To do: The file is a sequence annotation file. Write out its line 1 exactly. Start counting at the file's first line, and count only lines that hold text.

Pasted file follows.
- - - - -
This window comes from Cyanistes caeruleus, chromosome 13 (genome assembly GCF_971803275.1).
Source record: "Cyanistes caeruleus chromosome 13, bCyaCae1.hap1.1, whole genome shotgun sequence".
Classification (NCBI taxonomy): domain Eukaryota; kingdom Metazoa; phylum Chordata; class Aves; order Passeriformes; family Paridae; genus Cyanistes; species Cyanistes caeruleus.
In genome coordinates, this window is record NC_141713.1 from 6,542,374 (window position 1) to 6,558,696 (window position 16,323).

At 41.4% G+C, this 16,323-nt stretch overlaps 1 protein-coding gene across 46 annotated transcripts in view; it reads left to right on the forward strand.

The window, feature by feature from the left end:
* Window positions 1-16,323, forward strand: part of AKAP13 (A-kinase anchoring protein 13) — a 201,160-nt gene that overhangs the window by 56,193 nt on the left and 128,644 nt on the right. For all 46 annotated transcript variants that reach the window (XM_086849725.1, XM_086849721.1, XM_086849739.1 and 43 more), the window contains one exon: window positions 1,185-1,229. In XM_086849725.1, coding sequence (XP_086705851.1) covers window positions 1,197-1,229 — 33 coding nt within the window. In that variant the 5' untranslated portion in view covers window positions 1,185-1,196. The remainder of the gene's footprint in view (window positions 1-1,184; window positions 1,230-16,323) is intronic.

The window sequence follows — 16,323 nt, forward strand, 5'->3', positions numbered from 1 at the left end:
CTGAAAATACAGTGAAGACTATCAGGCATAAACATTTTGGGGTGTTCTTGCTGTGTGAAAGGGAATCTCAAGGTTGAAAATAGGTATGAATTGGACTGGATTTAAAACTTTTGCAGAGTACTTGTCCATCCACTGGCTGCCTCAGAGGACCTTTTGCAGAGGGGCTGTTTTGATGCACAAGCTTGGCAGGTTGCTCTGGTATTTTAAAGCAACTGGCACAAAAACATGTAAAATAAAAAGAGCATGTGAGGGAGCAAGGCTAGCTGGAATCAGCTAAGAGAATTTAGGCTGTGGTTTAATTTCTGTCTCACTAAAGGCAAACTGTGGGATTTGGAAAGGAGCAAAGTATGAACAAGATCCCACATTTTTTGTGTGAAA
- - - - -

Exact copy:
This window comes from Cyanistes caeruleus, chromosome 13 (genome assembly GCF_971803275.1).